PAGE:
new home in the State of Vermont, and
in that State the remainder of his life was
spent. He was a farmer, and lived in
Reading and in Chester for a time, his
last years being spent in Cavendish. He
married, March 14, 1858, Jane Grow, of
Chester, Vermont, born November 12,
1834, in Derby, Vermont, died April 26,
1915, in South Royalton, Vermont, daugh-
ter of Otis and Jerusha Grow. Henry Jud-
son and Jane (Grow) Belcher, became
the parents of eleven children, ten of
whom lived to maturity. They were: i.
Jennie M., married Charles M. Wiley,
and has a son, Kenneth H. 2. Charles,
died in infancy. 3. Fred Lucius, of fur-
ther mention. 4. Jesse M., of Springfield,
married Frances J. Wilson, and has one
daughter, Freda J. 5. George H., a resi-
dent of Oklahoma, now county assessor,
married Jessie Ray, and has two chil-
dren, Page Henry and Doris Jane. 6.
Otis H., deceased ; married Orpha Smith,

survived by widow and two daughters,
Edna M. and Emma R. 7. Hattie M., de-
ceased ; married Alva T. Smith, deceased ;
survived by one daughter, Gladys E., who
married Harry E. Bingham, of Long-
meadow, Massachusetts, and has three
children : Reginald Harry, Margaret
Ruth, and Elizabeth June. 8. Julia Etta,
deceased ; was the wife of James Barber.
9. Carrie M., married Austin J. Bowker,
of East Longmeadow, Massachusetts,
and has two children : Dora J. and Ger-
ald H. 10. Ira W., of Hardwick, Massa-
chusetts ; married Bessie R. Merrill, of
Springfield, Massachusetts. II. Leonard
E., of Hardwick, married Georgia Merrill
Gage, of Springfield, Massachusetts.

Fred Lucius Belcher was born in Cav-
endish, Vermont, October 18, 1862, and
received his education in the local schools
of his birthplace. He was his father's
assistant on the farm until arriving at
manhood. He then dealt in cattle and
farmed for himself until 1897, when he
came to Massachusetts, settling in Hamp-
den county. There he farmed for a time,
but soon moved to Monson, Massachu-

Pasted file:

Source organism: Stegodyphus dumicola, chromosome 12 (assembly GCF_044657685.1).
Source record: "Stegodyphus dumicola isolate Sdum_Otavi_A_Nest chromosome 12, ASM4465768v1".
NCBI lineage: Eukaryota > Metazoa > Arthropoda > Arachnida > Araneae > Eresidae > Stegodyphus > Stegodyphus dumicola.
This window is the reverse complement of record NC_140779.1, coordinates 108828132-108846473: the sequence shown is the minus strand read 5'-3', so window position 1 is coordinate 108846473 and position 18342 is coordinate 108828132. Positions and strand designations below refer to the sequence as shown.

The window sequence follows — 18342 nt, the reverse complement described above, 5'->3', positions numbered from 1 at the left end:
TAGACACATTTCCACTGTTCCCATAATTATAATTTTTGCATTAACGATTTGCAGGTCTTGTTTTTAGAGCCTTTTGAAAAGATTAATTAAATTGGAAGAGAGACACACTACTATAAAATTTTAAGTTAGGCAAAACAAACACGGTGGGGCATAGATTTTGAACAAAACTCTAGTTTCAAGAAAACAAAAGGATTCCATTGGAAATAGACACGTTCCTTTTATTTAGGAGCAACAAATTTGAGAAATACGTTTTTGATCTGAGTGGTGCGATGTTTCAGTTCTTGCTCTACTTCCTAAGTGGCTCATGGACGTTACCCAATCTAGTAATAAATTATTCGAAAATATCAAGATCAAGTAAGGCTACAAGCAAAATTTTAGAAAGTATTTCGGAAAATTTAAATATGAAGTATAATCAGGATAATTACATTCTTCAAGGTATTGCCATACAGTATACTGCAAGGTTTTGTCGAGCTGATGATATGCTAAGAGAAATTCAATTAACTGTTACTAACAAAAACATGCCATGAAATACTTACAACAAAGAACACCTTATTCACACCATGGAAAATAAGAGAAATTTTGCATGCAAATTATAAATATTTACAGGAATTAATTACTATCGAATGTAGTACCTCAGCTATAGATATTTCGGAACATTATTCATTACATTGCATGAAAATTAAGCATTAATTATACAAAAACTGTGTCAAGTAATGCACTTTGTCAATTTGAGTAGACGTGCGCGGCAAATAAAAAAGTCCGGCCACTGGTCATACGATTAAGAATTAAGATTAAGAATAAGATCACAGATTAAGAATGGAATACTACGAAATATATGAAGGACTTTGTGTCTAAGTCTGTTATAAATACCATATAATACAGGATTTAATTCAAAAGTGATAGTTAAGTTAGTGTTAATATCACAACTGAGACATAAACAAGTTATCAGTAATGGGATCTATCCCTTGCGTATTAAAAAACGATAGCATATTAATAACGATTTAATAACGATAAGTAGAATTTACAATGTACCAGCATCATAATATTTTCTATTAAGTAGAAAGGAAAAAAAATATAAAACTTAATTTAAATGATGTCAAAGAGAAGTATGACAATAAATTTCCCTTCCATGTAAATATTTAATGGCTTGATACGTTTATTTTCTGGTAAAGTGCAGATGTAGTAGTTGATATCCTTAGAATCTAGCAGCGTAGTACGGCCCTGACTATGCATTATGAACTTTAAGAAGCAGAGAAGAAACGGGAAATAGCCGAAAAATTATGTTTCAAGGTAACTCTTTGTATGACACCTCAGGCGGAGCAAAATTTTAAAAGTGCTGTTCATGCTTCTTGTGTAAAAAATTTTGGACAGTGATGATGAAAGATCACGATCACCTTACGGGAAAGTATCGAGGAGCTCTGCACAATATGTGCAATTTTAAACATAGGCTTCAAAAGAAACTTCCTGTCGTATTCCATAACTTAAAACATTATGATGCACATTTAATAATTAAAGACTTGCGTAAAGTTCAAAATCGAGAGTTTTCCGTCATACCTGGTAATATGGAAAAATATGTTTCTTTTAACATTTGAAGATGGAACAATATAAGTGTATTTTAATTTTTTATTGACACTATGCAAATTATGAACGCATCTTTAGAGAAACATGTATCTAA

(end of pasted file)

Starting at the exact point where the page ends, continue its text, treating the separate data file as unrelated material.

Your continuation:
setts, where he ran a stage line between
that town and Palmer. In 1898, after a
year of stage-driving, he located in
Springfield, serving a milk route the first
year, and in 1899 becoming an employee
of the Springfield Gas Light Company as
a general utility man. Here he found his
opportunity, and steadily advanced, fin-
ally being assigned to the purchasing de-
partment of which he is now head, as pur-
chasing and claim agent. He is a mem-
ber of Trinity Methodist Episcopal
Church, and politically supports the Re-
publican party.

Mr. Belcher married, July 2, 1886,
Chary E. Dunsmoor, daughter of Eben-
ezer and Caroline (Robbins) Dunsmoor,
of Cavendish, Vermont. Mr. and Mrs.
Belcher are the parents of two children :
i. Ethel May, born May 16, 1889; married



Edmund B. Dawes, of Longmeadow,
Massachusetts, and has two children,
Edmund Fred and Wahneta Chary
Dawes. 2. Ralph George, born April 23,
1896; now associated with the Worcester
Gas Light Company, Worcester, Massa-

Ralph George Belcher enlisted in the
United States army, during the World
War, was trained at the Plattsburg Of-
ficers' Training Camp, was commissioned
a second lieutenant, and was on duty at
Camp Upton, Long Island, and at At-
lanta, Georgia. He served until the ar-
mistice was signed, receiving a first lieu-
tenant's commission. He married Hazel
M. Higgins, of Springfield.

HISGEN, Thomas Louis,

Father of Important Legislation.

Hisgen Arms -Azure, three garbs or.
Crest Out of a marquess coronet two ostrich